So here’s the irony: Amtrak is able to report it carried 25.8 million passengers in the last fiscal year — up 1.5 million from the year before. Ticket revenue rose 11 percent. Trains on the Northeast Corridor and other popular corridors are increasingly sold out.”

Having been a passenger on one of those sold-out, east coast trains this weekend, I would agree that it is time for the federal government to step up and provide funding for an efficient and viable mass transit system. Countries in Europe and Asia continue to develop systems that link expanding regions with high-speed trains. If we don’t act decisively, we’ll be left in the cold. New York’s Regional Plan Association is envisioning what the country might look like in 2050, and a high speed rail system is part of their vision. Check it out here .

IOC to Beijing: Improve air quality or face rescheduling

From the BBC: “The International Olympic Committee (IOC) will reschedule events at the 2008 Beijing Games if air pollution is a threat to athletes’ health. In October a United Nations report said pollution in the Chinese capital was more than three times the safe limit.”

“Beijing has already poured about $16bn into environmental programmes in an attempt to reduce pollution. Scores of factories have been dismantled or moved out of the city and thousands of high-polluting taxis and buses have been taken off the road. But with on-going construction and an estimated 1,000 new cars hitting the streets each day, the Beijing air has further deteriorated in quality.”

Keys to the city: how Philly Car Share was born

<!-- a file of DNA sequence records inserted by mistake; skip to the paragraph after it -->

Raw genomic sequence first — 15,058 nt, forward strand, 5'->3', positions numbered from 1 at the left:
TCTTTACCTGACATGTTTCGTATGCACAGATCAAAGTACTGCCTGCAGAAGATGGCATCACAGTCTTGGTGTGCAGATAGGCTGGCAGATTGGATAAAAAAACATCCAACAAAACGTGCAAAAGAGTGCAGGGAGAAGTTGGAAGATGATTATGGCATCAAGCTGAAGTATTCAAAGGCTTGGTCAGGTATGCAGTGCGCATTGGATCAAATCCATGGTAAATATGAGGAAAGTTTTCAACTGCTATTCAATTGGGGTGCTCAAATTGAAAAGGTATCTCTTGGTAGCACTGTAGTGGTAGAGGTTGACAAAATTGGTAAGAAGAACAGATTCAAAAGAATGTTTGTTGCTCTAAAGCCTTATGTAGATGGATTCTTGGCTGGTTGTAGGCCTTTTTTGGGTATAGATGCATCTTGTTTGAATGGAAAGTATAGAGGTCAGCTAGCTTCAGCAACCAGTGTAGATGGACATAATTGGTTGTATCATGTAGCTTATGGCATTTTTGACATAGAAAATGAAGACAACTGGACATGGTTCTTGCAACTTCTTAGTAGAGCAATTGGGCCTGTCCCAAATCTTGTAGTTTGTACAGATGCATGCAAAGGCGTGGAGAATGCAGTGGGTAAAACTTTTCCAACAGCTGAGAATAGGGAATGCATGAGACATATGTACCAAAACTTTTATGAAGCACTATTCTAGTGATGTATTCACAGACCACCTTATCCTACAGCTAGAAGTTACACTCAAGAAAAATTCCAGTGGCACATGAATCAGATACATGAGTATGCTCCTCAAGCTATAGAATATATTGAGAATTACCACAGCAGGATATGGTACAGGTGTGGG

Philadelphia Magazine recently published a feature on Philly Car Share, the equivalent of Zipcar, a service available in New York, D.C., London, and Vancouver to name a few.

“In the old telling of the American story, the car is an inherent good. Ours is an awesomely big country … and what lets you experience that bigness is the car … and so the car is freedom, and freedom is America. Problem: In cities of 50,000 or more, where two out of three Americans live, the car is not an inherent good. The car eats real estate, degrades the air, cuts us off from the joys of public space — simple facts that haven’t stopped urban planners from designing cities around cars instead of people, or the government from misdirecting tax dollars. It subsidizes cars, not trains. It builds roads, not tracks. We don’t need more cars, but we get them anyway. Such is the power of that emotional bond, reinforced by advertising, cemented by lobbying: car/America, America/car.”

I suggest you read on, it’s quite an interesting article about how two entrepreneurs navigated their way through the sometimes sticky business and political landscape of Philadelphia to start this innovative company.

I know a few cities that could benefit from such a service – Baltimore for one. Post below if you think your favorite city should have a car share service.

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Tags: blightolympicsamtrakair quality